Good morning Roy, good morning Joseth.
Of all the hurtful things that humans do to each other, judgment is the worst. It is a leftover from the trial. Itís the result of discussion or debate, but always it is final and everlasting. The most hurtful of these are snap judgments. They are often made with little or no examination or discussion of the facts.
You are all guilty of making such judgments. They are based on past experiences, that may or may not have any relevancy to present circumstances. If you judge someone to be a jerk, it may only be, that for one instance the person acted as a jerk. The thing that matters most about the judgment is that it puts a label on the person that will most likely stick with them for years or life. When ever you see that person you will see a jerk. That is why judgment hurts so much, it is ever lasting in our memories as truth, and seldom reflects the true nature of the person or allows for forgiveness.
A thief that was so labeled by his accused, will always be recognized as such by those that judged him. It doesnít matter that he was punished and is now a highly respected person in his community, he will always be a thief in the eyes of those that labeled him. All of us have done things that were not in our own best interest. They may have been acted out in desperation or in a momentary act of poor judgment, but only the action should be judged, not the person.
She acted in a selfish manor, he acted like a bully, she acted foolishly, he acted in poor taste, are judgments that, recognize the act, rather than labelling the person. Judging people denies you access to their true nature. You become bigoted against them, and miss out on knowing who they really are.
You may be judged mean, because of a careless slip of the tongue. You know that you are not mean, but you have been branded. More than anything that you could do to another, the most hurtful thing to a human being, is non recognition of who they are. You all have the built-in need to be known for your true nature.
A survey amongst married women, discovered that the one thing that most of them long to hear, in their relationships with their families, was the sound of their own name. They longed to be recognized as a person with a name.
Judgments often protect you and in themselves are safety devises. You judge certain situations to be dangerous and you avoid them. You avoid certain people you consider or judge to be possibly dangerous. You judge a person in the street who dresses in rags, as poor or homeless.
Many of these judgments are not accurate. Dressing down is common amongst people who are wealthy, for security reasons. People who are usually well dressed for work each day, may walk around in rags on the weekend. An alcoholic will always be know as a drunk. His illness will seldom be recognized, and he will be labeled falsely, by people who are not knowledgeable about the disease.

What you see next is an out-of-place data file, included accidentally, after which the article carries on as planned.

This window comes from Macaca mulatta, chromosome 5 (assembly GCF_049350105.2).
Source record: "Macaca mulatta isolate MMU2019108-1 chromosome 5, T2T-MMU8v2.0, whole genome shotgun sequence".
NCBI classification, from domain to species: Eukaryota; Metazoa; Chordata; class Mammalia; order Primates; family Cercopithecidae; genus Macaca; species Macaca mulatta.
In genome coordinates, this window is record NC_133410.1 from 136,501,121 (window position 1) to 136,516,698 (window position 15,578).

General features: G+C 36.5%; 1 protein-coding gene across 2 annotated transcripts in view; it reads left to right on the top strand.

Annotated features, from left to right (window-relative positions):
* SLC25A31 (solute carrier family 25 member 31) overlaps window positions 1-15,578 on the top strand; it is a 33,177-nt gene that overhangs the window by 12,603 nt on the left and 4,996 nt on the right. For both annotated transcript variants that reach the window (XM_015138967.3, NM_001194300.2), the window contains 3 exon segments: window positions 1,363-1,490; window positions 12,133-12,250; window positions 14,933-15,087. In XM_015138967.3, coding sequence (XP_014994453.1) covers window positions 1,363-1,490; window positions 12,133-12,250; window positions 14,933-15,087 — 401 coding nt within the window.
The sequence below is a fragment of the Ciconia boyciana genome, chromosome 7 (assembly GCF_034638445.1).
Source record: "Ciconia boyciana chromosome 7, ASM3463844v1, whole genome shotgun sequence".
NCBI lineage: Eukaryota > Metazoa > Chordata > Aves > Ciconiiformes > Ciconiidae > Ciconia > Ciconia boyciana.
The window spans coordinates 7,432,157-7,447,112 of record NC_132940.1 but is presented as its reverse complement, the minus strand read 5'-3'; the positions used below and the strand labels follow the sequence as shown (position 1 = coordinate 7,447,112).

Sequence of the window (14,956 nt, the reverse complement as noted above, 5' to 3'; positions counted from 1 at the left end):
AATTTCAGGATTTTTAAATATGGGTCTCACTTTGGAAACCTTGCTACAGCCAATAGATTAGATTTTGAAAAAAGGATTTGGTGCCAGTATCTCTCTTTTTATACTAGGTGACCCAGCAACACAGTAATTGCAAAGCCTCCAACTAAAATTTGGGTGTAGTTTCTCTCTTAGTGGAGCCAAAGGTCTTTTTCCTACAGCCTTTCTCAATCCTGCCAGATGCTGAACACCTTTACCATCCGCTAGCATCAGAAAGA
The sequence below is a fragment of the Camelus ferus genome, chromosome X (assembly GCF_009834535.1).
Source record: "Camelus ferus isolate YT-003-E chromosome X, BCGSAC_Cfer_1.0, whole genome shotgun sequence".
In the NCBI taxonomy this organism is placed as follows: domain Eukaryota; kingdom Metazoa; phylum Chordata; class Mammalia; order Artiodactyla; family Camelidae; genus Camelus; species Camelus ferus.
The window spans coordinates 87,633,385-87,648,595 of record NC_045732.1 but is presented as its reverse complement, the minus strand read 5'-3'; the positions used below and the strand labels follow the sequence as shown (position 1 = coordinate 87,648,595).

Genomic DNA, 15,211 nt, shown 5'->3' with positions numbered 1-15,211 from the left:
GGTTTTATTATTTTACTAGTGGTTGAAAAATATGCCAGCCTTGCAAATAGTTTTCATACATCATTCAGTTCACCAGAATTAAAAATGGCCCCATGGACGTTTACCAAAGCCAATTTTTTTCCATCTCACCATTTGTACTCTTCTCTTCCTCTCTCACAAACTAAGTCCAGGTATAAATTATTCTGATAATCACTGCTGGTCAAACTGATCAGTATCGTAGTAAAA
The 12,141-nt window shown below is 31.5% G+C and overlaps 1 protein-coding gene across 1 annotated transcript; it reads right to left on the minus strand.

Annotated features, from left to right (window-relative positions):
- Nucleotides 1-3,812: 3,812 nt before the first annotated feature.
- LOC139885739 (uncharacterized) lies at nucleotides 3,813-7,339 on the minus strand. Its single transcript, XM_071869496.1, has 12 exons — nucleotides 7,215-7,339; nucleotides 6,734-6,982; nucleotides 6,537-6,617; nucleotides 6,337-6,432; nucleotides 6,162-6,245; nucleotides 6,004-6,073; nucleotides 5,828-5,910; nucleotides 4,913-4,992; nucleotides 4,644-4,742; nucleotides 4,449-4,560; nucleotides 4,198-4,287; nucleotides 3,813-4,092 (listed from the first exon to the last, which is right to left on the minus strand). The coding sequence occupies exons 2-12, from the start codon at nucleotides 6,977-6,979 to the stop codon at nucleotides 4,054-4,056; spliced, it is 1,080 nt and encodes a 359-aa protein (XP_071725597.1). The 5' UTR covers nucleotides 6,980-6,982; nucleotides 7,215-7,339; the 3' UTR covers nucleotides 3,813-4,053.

Your judgments about people limit your own ability to interact with them in an open and loving fashion. Roy, as a business man you have learned that some of the most unlikely sales candidates turn out to be you best customers. In the past, poor judgments have stopped you from doing your job effectively in approaching certain people with an open mind. You have looked at an unshaven, rough looking man, and judged him as dangerous, only to find him to be a loving and well respected by those who know him. You have walked into peoples homes and made poor judgments about the way they live and walked out without selling them anything.
Does a man that drives an old dilapidated car have money? Does a man that drives a late model expensive car have money, or is he in debt and over extended to the point of having difficulty buying the gas for it. Is a man that canít write or spell stupid, or can it be that this person is a brilliant mathematician or spokesperson.
Be careful when you make your judgments. That you judge the actions of the person and not the person themselves. Judgment is final and seldom reflects who they really are. Its hurtful and brings separation. Judging the person does little to rehabilitate destructive behavior.
Wise men donít make judgments. They are observers. They leave themselves open to possibilities. A highly evolved person would simply recognize you as another soul that is in the process of creation, he does not know the souls purpose or what it is they are trying to experience. What the soul is doing at this moment may be entirely appropriate for him given his model of the world and how he sees himself in it. If one knows himself as a thief, it is entirely appropriate for him to steal. To pass up the opportunity to steal would not work in his favour as a thief if that is how he sees himself.
Poor judgment always takes you away from how you see yourselves and others. The best way around making poor judgments is not to make any. Begin to listen to that inner voice (intuition) and always act on it. At first you will make judgments about your intuition, with practice you will get better and always act in accordance with it.
The most hurtful and destructive judgments are self judgments. These judgments are sudden death to the ego. You may fight the judgments of others, but a self judgment is absolute in your thought process. What ever follows the word "I," is your new truth. "I" am stupid, "I" canít do that, "I" am not smart enough, "I" will fail, are all internal judgments that deny who you really are. They are a denial of self. Self judgment is devastating to personal growth. It is what holds you back. Because these judgments are usually based on some one elseís opinion of who you are, they do not reflect your true nature, they are false judgments.